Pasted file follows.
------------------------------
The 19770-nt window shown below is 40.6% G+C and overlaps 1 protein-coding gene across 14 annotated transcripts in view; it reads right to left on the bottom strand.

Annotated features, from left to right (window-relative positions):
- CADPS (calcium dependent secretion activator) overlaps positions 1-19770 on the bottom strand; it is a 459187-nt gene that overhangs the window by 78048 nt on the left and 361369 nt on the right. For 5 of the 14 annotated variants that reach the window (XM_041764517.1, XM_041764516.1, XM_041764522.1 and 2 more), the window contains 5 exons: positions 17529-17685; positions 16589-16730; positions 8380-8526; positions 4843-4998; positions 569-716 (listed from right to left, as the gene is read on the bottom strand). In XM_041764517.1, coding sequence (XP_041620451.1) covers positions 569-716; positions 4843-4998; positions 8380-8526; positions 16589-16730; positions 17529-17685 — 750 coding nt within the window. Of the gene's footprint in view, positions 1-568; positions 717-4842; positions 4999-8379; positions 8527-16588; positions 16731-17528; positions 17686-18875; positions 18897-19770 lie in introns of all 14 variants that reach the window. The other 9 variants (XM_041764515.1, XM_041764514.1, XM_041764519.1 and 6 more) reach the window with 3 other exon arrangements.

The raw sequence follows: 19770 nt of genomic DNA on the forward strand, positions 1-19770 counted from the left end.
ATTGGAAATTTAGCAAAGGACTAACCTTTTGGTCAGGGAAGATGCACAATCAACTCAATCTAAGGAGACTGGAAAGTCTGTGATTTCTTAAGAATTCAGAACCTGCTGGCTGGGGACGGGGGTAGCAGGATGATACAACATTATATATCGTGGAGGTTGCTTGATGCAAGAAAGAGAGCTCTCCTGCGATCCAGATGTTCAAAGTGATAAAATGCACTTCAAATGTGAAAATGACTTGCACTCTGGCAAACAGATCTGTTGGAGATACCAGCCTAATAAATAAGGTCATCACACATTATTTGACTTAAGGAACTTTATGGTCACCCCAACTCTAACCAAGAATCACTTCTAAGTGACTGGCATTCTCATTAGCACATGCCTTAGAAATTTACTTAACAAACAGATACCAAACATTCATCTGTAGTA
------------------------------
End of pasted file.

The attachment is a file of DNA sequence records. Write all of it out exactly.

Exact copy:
The 19770-nt window shown below is 40.6% G+C and overlaps 1 protein-coding gene across 14 annotated transcripts in view; it reads right to left on the bottom strand.

Annotated features, from left to right (window-relative positions):
- CADPS (calcium dependent secretion activator) overlaps positions 1-19770 on the bottom strand; it is a 459187-nt gene that overhangs the window by 78048 nt on the left and 361369 nt on the right. For 5 of the 14 annotated variants that reach the window (XM_041764517.1, XM_041764516.1, XM_041764522.1 and 2 more), the window contains 5 exons: positions 17529-17685; positions 16589-16730; positions 8380-8526; positions 4843-4998; positions 569-716 (listed from right to left, as the gene is read on the bottom strand). In XM_041764517.1, coding sequence (XP_041620451.1) covers positions 569-716; positions 4843-4998; positions 8380-8526; positions 16589-16730; positions 17529-17685 — 750 coding nt within the window. Of the gene's footprint in view, positions 1-568; positions 717-4842; positions 4999-8379; positions 8527-16588; positions 16731-17528; positions 17686-18875; positions 18897-19770 lie in introns of all 14 variants that reach the window. The other 9 variants (XM_041764515.1, XM_041764514.1, XM_041764519.1 and 6 more) reach the window with 3 other exon arrangements.

The raw sequence follows: 19770 nt of genomic DNA on the forward strand, positions 1-19770 counted from the left end.
ATTGGAAATTTAGCAAAGGACTAACCTTTTGGTCAGGGAAGATGCACAATCAACTCAATCTAAGGAGACTGGAAAGTCTGTGATTTCTTAAGAATTCAGAACCTGCTGGCTGGGGACGGGGGTAGCAGGATGATACAACATTATATATCGTGGAGGTTGCTTGATGCAAGAAAGAGAGCTCTCCTGCGATCCAGATGTTCAAAGTGATAAAATGCACTTCAAATGTGAAAATGACTTGCACTCTGGCAAACAGATCTGTTGGAGATACCAGCCTAATAAATAAGGTCATCACACATTATTTGACTTAAGGAACTTTATGGTCACCCCAACTCTAACCAAGAATCACTTCTAAGTGACTGGCATTCTCATTAGCACATGCCTTAGAAATTTACTTAACAAACAGATACCAAACATTCATCTGTAGTA